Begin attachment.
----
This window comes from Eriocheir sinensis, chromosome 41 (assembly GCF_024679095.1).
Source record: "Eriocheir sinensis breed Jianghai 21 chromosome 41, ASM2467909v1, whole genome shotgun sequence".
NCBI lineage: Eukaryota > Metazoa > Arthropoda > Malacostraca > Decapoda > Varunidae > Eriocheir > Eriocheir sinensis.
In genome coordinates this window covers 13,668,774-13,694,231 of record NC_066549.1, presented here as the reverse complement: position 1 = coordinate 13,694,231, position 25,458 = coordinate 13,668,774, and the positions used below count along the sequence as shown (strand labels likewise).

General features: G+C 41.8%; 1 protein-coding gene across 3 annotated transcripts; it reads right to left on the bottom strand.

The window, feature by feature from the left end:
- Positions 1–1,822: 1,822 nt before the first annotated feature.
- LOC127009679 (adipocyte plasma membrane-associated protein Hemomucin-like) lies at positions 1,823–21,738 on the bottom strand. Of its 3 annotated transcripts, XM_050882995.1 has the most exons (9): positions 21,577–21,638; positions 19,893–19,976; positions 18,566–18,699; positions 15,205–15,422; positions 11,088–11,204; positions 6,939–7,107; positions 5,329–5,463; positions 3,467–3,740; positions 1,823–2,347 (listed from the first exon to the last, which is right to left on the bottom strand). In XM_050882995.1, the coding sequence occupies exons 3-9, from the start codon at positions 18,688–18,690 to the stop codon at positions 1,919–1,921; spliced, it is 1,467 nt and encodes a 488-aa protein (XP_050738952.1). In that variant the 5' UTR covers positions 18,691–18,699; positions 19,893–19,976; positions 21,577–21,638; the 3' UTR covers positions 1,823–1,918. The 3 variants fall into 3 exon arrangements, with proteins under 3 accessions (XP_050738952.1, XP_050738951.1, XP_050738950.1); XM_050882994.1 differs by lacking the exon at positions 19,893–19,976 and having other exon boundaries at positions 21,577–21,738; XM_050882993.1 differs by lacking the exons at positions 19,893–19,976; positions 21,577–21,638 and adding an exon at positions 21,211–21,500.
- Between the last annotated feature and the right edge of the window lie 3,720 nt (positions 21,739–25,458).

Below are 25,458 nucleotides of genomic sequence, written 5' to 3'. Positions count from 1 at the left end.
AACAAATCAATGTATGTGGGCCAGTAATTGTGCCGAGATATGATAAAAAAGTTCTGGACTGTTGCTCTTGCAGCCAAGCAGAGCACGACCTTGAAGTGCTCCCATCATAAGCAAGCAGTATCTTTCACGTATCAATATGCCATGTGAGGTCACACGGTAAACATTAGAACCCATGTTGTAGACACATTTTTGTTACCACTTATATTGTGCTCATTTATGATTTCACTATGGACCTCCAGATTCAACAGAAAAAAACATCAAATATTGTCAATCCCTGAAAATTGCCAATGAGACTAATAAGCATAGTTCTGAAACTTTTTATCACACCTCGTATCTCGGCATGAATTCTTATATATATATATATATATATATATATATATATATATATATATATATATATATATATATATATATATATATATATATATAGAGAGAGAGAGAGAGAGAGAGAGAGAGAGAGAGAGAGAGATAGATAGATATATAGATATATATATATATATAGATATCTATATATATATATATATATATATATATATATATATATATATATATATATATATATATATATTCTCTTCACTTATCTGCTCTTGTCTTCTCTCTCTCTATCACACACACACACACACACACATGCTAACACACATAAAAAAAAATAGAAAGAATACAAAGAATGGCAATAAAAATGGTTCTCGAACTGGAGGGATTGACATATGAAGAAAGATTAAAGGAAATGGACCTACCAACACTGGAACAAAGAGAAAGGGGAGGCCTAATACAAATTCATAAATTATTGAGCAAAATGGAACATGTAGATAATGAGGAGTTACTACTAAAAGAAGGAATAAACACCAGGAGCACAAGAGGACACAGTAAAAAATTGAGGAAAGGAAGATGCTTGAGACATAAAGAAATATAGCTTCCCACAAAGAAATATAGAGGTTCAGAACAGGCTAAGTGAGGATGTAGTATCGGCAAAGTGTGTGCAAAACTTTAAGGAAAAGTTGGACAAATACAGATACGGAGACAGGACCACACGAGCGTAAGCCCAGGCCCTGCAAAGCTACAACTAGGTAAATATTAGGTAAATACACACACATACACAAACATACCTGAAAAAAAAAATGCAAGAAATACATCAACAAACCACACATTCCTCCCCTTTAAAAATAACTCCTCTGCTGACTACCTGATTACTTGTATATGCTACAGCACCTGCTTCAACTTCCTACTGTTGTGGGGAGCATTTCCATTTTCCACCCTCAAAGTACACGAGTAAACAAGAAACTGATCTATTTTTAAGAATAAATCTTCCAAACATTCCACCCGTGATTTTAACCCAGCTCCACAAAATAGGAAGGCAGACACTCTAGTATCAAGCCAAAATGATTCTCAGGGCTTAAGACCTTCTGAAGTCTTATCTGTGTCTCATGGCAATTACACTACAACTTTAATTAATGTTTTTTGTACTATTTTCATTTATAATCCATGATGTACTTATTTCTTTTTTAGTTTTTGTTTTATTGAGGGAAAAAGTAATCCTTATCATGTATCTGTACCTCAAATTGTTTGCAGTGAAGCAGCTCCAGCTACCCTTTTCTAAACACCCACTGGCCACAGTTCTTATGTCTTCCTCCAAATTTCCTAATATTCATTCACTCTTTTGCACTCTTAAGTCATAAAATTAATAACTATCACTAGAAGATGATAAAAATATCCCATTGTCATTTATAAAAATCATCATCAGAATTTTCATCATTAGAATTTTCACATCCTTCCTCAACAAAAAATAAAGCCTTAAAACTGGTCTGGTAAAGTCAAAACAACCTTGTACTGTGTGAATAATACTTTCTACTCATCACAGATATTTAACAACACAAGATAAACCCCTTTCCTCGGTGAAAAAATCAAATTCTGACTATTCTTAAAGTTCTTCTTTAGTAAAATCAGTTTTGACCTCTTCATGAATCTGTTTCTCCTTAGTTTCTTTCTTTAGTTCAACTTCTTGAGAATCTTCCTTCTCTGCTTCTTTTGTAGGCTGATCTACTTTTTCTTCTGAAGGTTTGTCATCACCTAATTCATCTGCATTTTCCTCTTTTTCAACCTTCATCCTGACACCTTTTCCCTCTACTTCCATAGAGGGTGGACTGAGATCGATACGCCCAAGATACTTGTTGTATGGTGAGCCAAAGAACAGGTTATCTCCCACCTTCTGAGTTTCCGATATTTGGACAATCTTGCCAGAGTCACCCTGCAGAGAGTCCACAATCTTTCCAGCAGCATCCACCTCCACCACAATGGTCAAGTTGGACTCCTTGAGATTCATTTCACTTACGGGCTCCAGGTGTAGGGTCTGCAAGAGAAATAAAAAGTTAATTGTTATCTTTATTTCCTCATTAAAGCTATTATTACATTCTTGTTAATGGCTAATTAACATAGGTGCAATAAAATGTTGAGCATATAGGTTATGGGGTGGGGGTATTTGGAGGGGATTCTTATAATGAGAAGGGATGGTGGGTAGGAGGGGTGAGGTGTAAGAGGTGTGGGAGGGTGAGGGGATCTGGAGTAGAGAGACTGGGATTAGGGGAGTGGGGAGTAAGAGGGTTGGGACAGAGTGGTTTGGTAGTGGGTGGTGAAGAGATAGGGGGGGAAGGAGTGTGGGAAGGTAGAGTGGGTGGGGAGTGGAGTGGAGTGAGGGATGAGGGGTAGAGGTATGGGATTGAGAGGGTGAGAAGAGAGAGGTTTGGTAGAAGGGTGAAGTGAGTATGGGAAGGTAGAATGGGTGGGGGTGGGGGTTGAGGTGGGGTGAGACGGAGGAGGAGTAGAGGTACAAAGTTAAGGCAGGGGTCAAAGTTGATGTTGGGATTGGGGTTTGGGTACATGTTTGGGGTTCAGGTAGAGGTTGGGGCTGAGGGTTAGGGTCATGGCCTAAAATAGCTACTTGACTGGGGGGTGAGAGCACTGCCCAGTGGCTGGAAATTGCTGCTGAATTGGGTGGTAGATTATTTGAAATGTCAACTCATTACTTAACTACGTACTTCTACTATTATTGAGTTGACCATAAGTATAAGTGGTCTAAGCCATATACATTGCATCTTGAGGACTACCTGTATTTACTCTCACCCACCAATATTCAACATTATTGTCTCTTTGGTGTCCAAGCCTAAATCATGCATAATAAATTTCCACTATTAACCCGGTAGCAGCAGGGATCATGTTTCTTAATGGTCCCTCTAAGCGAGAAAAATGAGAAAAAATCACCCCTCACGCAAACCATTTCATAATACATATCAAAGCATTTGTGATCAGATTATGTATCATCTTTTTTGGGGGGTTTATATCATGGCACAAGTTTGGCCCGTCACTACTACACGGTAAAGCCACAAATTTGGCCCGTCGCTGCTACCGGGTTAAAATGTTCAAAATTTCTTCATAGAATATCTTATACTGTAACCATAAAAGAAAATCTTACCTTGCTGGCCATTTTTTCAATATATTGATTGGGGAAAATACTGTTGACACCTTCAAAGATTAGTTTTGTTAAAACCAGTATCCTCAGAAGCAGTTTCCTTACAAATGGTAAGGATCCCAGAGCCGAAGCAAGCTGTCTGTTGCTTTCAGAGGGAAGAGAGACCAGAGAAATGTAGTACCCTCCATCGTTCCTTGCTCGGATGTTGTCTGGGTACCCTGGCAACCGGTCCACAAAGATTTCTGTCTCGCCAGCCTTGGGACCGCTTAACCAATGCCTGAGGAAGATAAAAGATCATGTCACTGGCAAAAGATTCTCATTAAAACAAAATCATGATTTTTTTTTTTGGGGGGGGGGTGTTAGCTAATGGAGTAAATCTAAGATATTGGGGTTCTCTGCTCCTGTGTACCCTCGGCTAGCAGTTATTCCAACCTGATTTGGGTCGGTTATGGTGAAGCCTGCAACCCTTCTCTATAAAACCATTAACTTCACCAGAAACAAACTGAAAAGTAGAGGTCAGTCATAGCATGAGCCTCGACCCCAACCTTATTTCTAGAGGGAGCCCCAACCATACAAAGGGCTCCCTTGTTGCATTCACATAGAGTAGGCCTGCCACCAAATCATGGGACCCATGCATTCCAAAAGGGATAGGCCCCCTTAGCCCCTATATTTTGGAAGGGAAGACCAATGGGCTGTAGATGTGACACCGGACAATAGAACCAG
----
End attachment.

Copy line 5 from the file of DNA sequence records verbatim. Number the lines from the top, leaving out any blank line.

General features: G+C 41.8%; 1 protein-coding gene across 3 annotated transcripts; it reads right to left on the bottom strand.